ASIC commenced civil penalty proceedings against CBA and CFSIL in June 2020 after the “Final Report of the Royal Commission into Misconduct in the Banking and Superannuation and Financial Services Industry” raised concerns around conflicted remuneration in respect of CBA’s and CFSIL’s conduct.
In the initial proceedings, ASIC alleged that between 1 July 2013 and 30 June 2019, CBA accepted a benefit in the form of cash transfers and journal entries from CFSIL for the distribution of Essential Super, which influenced the choice of financial product recommended by CBA to its customers and the general product advice provided by CBA.
CBA and CFSIL submitted that the journal entries and cash payments formed part of the usual accounting practices within a corporate group. CBA also submitted that in any event the journal entries and cash sweeps were not known to the employees of CBA who were selling Essential Super and therefore the payments could not influence the recommendation of superannuation products or general product advice provided by CBA.
The Court was asked to determine whether the journal entries and cash payments provided by CFSIL to CBA constituted a benefit and whether the financial product advice provided, or choice of financial product recommended, by CBA to its retail clients could reasonably be expected to be influenced by the alleged benefit.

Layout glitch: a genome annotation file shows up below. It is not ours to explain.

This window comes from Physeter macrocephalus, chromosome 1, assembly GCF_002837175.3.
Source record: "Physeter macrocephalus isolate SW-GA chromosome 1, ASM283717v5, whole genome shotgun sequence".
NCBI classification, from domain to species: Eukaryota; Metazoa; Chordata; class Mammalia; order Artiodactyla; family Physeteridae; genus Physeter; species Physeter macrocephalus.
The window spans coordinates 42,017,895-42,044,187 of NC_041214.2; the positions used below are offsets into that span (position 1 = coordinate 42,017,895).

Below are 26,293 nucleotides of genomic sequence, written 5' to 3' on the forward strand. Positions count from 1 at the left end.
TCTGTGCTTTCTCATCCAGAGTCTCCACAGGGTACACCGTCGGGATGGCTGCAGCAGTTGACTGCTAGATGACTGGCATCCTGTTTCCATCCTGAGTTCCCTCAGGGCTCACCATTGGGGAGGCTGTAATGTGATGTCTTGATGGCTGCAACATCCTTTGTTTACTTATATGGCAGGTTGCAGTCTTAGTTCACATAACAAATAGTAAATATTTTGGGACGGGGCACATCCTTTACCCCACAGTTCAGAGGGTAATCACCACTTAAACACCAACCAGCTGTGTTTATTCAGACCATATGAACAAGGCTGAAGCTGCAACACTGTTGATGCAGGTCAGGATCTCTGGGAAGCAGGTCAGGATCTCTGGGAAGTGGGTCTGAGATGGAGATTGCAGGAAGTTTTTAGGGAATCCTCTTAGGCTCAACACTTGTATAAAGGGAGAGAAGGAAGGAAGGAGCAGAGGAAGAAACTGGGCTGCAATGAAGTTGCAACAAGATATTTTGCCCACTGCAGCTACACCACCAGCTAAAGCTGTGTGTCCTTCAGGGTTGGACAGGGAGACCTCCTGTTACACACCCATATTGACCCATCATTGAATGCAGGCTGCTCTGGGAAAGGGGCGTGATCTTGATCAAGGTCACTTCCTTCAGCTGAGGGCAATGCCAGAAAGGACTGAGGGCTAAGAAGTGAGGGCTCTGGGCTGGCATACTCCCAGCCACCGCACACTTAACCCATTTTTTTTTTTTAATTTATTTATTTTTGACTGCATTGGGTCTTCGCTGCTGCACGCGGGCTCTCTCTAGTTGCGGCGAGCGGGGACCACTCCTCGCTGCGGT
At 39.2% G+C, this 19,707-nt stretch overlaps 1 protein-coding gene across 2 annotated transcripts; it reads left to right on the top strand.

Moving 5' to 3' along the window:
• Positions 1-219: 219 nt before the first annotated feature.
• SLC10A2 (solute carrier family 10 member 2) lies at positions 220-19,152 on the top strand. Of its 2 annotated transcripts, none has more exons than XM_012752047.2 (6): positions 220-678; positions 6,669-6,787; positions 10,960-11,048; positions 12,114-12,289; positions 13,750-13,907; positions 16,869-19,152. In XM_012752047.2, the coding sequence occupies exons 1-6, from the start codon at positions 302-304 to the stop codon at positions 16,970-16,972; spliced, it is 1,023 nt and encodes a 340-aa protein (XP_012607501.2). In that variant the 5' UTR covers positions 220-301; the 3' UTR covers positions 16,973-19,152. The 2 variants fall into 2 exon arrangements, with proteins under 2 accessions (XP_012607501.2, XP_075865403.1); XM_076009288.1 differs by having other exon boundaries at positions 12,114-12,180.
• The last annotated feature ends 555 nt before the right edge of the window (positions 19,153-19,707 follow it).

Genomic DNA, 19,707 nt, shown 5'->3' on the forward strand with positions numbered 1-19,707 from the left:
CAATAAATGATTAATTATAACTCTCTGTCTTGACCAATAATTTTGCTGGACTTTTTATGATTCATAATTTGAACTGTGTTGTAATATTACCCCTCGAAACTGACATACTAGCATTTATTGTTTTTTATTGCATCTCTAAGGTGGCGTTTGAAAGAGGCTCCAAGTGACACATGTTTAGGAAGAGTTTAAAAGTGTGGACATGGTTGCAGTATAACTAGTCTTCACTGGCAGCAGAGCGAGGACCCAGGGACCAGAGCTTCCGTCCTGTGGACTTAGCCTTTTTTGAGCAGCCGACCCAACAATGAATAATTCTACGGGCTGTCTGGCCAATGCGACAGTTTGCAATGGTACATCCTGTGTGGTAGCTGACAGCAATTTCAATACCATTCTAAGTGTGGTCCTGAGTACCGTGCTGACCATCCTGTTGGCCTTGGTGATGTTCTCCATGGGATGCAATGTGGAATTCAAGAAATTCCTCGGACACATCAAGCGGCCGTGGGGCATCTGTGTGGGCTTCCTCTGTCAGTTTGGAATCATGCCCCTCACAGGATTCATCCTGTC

The Court determined that CBA and CFSIL did not breach the conflicted remuneration provisions, as those provisions were not intended to apply to members of the same corporate group. The Court found that the journal entries and cash payments did not constitute a “benefit” as there was no transfer of value from CFSIL to CBA. Further, the Court found that the journal entries and cash payments could not have reasonably influenced CBA’s product recommendations or general advice, as CBA only offered one super product and frontline staff were unaware of the arrangement between CBA and CFSIL.